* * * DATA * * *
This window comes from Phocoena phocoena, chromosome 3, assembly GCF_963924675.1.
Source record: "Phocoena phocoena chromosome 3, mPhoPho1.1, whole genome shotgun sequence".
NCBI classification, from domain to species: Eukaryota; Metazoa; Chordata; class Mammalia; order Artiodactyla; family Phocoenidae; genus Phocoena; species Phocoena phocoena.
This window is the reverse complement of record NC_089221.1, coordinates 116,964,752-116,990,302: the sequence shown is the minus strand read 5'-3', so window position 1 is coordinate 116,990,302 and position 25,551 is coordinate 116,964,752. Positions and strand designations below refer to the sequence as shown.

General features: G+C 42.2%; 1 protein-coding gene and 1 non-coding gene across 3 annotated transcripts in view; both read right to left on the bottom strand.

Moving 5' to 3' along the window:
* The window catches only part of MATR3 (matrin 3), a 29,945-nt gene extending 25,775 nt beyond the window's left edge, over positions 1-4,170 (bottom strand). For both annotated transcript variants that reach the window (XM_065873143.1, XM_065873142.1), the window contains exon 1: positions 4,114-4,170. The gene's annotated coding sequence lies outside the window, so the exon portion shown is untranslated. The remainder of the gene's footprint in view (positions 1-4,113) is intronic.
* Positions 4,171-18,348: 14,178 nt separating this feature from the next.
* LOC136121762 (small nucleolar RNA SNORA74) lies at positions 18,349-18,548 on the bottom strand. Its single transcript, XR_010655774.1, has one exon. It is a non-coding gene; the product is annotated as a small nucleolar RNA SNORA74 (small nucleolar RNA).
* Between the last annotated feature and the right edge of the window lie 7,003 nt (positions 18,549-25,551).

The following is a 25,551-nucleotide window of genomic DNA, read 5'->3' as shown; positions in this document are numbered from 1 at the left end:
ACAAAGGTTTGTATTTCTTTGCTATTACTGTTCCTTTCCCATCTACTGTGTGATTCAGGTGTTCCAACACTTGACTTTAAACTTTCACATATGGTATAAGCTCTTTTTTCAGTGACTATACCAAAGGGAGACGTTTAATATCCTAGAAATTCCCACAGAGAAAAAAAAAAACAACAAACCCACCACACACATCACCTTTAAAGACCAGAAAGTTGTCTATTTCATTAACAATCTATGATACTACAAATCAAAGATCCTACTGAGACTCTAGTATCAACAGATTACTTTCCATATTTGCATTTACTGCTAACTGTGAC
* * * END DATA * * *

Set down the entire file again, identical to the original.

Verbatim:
This window comes from Phocoena phocoena, chromosome 3, assembly GCF_963924675.1.
Source record: "Phocoena phocoena chromosome 3, mPhoPho1.1, whole genome shotgun sequence".
NCBI classification, from domain to species: Eukaryota; Metazoa; Chordata; class Mammalia; order Artiodactyla; family Phocoenidae; genus Phocoena; species Phocoena phocoena.
This window is the reverse complement of record NC_089221.1, coordinates 116,964,752-116,990,302: the sequence shown is the minus strand read 5'-3', so window position 1 is coordinate 116,990,302 and position 25,551 is coordinate 116,964,752. Positions and strand designations below refer to the sequence as shown.

General features: G+C 42.2%; 1 protein-coding gene and 1 non-coding gene across 3 annotated transcripts in view; both read right to left on the bottom strand.

Moving 5' to 3' along the window:
* The window catches only part of MATR3 (matrin 3), a 29,945-nt gene extending 25,775 nt beyond the window's left edge, over positions 1-4,170 (bottom strand). For both annotated transcript variants that reach the window (XM_065873143.1, XM_065873142.1), the window contains exon 1: positions 4,114-4,170. The gene's annotated coding sequence lies outside the window, so the exon portion shown is untranslated. The remainder of the gene's footprint in view (positions 1-4,113) is intronic.
* Positions 4,171-18,348: 14,178 nt separating this feature from the next.
* LOC136121762 (small nucleolar RNA SNORA74) lies at positions 18,349-18,548 on the bottom strand. Its single transcript, XR_010655774.1, has one exon. It is a non-coding gene; the product is annotated as a small nucleolar RNA SNORA74 (small nucleolar RNA).
* Between the last annotated feature and the right edge of the window lie 7,003 nt (positions 18,549-25,551).

The following is a 25,551-nucleotide window of genomic DNA, read 5'->3' as shown; positions in this document are numbered from 1 at the left end:
ACAAAGGTTTGTATTTCTTTGCTATTACTGTTCCTTTCCCATCTACTGTGTGATTCAGGTGTTCCAACACTTGACTTTAAACTTTCACATATGGTATAAGCTCTTTTTTCAGTGACTATACCAAAGGGAGACGTTTAATATCCTAGAAATTCCCACAGAGAAAAAAAAAAACAACAAACCCACCACACACATCACCTTTAAAGACCAGAAAGTTGTCTATTTCATTAACAATCTATGATACTACAAATCAAAGATCCTACTGAGACTCTAGTATCAACAGATTACTTTCCATATTTGCATTTACTGCTAACTGTGAC